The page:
[00:05:55] Jordan Harbinger: Right.
[00:05:55] Bill von Hippel: Dark itself doesn't harm you. But those ancestors who thought the dark was fun and liked to wander through the forest. Well, they ended up getting eaten. And so the ancestors that tended to be scared of it were the ones who were more likely to have kids and carrying on that tendency. We see the same thing with lots of other fears.
[00:06:10] If you look at snakes and spiders, for example, there's nothing inherently scary about the way they look, but lots of them are really deadly. And we find that people can learn fears of snakes and spiders more rapidly than they can learn fears of let's say electrical outlets or cars. Now in today's world, electrical outlets and cars are far more likely to kill you than a snake or a spider is, but that wasn't the case ancestrally.
[00:06:32] And so it takes bazillions of generations for our fears to catch up with the actual threats to us. And for the last 10, 20 million years, snakes and spiders have been a threat, electrical outlets for hundred years.
[00:06:44] Jordan Harbinger: Right. Yeah. Not so much. That is interesting. My kid is afraid of everything, thankfully, I think. So it's been really easy, he'll tell anyone who will listen, that the electrical sockets are dangerous and you shouldn't touch it.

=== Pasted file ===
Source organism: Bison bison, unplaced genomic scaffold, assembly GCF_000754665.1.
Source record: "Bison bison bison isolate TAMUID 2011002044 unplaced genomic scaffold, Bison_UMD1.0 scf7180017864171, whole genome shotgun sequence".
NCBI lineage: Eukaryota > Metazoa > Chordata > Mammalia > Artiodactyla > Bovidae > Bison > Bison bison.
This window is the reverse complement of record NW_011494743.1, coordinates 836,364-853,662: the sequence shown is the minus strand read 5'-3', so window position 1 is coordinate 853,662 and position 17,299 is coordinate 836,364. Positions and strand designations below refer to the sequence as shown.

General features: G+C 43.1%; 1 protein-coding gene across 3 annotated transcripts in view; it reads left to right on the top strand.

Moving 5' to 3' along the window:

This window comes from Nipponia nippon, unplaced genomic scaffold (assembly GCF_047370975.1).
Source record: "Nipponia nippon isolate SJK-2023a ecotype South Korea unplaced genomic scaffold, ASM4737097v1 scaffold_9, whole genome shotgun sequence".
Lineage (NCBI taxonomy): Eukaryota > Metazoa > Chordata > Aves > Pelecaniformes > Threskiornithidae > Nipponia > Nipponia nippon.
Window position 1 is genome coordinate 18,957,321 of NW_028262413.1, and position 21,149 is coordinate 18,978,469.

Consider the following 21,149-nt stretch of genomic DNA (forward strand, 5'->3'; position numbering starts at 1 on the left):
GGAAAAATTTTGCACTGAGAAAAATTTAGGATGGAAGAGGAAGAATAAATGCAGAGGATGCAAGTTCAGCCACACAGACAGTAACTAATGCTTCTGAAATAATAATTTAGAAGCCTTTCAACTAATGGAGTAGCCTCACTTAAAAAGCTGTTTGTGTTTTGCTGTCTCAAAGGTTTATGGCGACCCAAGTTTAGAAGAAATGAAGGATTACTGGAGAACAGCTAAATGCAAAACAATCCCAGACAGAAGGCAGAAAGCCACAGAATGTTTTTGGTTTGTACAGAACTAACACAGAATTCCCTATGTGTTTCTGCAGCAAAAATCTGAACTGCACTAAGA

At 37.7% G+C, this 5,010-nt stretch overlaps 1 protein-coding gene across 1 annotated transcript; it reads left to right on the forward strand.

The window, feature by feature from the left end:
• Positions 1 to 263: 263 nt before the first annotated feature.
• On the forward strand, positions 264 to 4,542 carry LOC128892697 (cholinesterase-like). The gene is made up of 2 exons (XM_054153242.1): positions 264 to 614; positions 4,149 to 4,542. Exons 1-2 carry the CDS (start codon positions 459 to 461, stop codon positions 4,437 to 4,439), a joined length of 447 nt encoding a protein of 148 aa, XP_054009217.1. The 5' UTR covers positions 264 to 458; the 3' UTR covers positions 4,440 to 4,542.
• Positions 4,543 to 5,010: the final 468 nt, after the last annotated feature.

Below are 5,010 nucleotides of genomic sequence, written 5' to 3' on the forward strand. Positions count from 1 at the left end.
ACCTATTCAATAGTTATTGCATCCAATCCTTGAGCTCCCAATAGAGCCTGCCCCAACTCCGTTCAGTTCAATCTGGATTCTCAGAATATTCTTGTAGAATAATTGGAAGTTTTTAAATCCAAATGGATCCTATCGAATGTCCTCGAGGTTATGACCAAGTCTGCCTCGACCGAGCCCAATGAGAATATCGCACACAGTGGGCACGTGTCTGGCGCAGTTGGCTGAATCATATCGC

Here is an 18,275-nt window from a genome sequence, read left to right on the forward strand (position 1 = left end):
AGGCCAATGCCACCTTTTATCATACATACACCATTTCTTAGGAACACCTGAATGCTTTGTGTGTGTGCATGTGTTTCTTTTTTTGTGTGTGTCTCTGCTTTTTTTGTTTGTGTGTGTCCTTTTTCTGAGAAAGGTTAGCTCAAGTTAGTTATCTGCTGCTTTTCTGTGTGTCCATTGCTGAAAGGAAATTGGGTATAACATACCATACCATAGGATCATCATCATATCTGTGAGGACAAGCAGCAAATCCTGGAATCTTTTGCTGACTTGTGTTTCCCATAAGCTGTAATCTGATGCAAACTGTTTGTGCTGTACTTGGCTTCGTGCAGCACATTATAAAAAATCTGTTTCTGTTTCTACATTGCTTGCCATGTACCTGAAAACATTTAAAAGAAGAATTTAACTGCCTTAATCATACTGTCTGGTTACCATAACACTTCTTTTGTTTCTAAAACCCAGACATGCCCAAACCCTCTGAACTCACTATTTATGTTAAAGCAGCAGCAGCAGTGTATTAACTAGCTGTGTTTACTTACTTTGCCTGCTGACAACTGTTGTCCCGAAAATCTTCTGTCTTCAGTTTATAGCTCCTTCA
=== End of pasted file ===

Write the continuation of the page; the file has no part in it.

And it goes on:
[00:06:56] Bill von Hippel: Good.
[00:06:57] Jordan Harbinger: Which is good. But also, when we try to get him to try new things like food, he's like, "No, it's scary." And I'm like, oh man, this goes both ways. This definitely goes both ways.
[00:07:07] Bill von Hippel: But again, neophobia is this fear of new foods is very sensible in children. They go from a period where their parents are giving them everything. And so that's up to about age two in our ancestral environment. They're typically still breastfeeding. And to the degree that they're not breastfeeding is food provided typically by the mother. And so everything is safe up until about age two, but after age two, they can start to forage on their own. And so it's much more sensible that they start to develop a dubious attitude toward things that they might eat.
[00:07:34] You know, when my daughter was one, she loved the beach sand. I mean, she just shoved it in her mouth. And then she got, so just like your kids, I couldn't get her to eat a burrito or, you know, something that did not strike her as that exotic, but she just wouldn't touch it.